Advertisers are working under the presumption that women are the main consumers of the household, so they gear commercials towards them the majority of the time. You’ll notice that practically any commercial for laundry detergent, bleach, toilet cleaner, windex, or the like have women demonstrating how the product will keep their family from imploding. I think that showing men as bumblers goes towards the mothering aspect women are supposed to cultivate–even before they become mothers.

It goes to the concept of the better half–that men go out and work but they just can’t figure out anything around the house ladies! Now it’s your time  to shine and take care of your family with (insert name of product here)! The prevailing notion seems to be that men don’t know about cooking, cleaning, child care, how to care for a common cold, etc. because they aren’t supposed to–ladies this is your job. The commercials these men are complaining about are equally unfair to both genders. The guy gets shown as a doofus and the woman gets shown as the savvy consumer–rather than the more likely situation of an equally stressed, irritated person who wants to know when her husband forgot how to do anything for himself. These commercials are supposed to make women feel better I guess, that the home is truly their domain and the men just can’t handle it.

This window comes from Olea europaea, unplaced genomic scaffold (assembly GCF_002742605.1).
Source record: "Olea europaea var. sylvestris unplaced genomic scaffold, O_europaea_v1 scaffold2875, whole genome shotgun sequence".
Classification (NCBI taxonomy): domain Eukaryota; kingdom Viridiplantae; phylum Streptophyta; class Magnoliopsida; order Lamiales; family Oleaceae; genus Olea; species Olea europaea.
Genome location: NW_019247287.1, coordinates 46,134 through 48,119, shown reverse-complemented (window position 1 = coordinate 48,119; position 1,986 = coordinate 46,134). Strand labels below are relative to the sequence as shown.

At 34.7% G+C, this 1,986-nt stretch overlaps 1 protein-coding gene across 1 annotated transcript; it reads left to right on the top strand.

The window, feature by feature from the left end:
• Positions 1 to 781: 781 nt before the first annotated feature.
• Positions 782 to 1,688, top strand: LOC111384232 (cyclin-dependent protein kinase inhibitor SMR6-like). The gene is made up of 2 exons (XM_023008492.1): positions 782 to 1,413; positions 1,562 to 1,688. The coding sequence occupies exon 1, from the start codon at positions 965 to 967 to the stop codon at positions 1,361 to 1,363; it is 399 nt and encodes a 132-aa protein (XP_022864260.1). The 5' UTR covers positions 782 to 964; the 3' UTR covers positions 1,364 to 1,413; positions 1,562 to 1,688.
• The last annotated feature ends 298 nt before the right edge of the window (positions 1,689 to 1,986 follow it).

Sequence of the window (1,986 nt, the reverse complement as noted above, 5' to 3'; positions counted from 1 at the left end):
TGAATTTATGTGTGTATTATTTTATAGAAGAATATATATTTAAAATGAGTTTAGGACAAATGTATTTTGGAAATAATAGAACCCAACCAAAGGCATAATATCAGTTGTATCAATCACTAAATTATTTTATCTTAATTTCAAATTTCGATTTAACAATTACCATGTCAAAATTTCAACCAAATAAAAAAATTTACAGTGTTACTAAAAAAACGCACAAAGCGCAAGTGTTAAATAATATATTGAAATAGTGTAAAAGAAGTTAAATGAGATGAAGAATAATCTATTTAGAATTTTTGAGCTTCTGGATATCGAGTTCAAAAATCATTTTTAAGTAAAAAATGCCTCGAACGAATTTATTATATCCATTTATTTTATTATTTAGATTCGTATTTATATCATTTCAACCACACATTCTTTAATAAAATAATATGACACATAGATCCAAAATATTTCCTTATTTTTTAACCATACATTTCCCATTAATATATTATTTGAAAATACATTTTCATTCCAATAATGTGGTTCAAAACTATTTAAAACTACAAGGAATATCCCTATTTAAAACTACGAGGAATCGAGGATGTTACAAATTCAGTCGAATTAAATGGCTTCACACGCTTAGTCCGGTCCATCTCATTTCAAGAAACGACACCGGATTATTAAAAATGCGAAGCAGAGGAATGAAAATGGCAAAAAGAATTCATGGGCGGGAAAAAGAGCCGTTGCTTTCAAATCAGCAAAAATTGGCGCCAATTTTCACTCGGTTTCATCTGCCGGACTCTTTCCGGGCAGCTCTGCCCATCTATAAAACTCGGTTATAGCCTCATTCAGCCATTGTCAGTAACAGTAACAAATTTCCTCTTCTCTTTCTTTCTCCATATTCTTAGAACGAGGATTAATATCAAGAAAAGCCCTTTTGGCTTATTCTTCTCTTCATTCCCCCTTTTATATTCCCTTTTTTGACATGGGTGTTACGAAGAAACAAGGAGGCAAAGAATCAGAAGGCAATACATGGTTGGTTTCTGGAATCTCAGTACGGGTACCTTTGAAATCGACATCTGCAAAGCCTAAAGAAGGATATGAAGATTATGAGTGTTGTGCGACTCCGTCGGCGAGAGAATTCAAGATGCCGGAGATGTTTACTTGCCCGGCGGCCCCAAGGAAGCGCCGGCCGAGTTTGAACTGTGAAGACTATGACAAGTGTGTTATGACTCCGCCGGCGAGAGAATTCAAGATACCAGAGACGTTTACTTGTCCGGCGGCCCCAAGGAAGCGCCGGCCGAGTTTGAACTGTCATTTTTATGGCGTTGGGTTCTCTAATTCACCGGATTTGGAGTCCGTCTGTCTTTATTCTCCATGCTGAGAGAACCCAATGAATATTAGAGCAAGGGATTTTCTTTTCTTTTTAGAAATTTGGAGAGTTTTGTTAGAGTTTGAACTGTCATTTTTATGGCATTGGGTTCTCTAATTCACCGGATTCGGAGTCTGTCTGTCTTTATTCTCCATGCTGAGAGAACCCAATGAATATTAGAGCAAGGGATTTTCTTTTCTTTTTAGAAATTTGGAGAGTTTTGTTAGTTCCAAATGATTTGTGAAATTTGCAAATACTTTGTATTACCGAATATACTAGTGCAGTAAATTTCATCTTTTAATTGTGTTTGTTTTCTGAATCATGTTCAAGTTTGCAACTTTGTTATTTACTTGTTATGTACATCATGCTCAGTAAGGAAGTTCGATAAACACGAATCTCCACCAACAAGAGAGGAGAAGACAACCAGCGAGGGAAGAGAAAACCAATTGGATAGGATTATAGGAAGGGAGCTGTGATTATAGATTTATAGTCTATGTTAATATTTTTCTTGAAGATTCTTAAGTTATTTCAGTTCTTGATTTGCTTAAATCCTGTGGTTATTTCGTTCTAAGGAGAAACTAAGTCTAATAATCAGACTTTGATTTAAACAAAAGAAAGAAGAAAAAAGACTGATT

Instead they just reaffirm the whole housemaker ideal but buttress it with “your family is actually helpless and they’ll wither and die if you don’t make them prepackaged foods, do the laundry, care for their illnesses, spray fabric deodorizer and much much more.” On the flip side you have the commercials geared towards men which show women as helpless to resist whatever they’re selling, remember Axe commercials? How about shaving creams, diamonds, flowers, hair coloring and the like?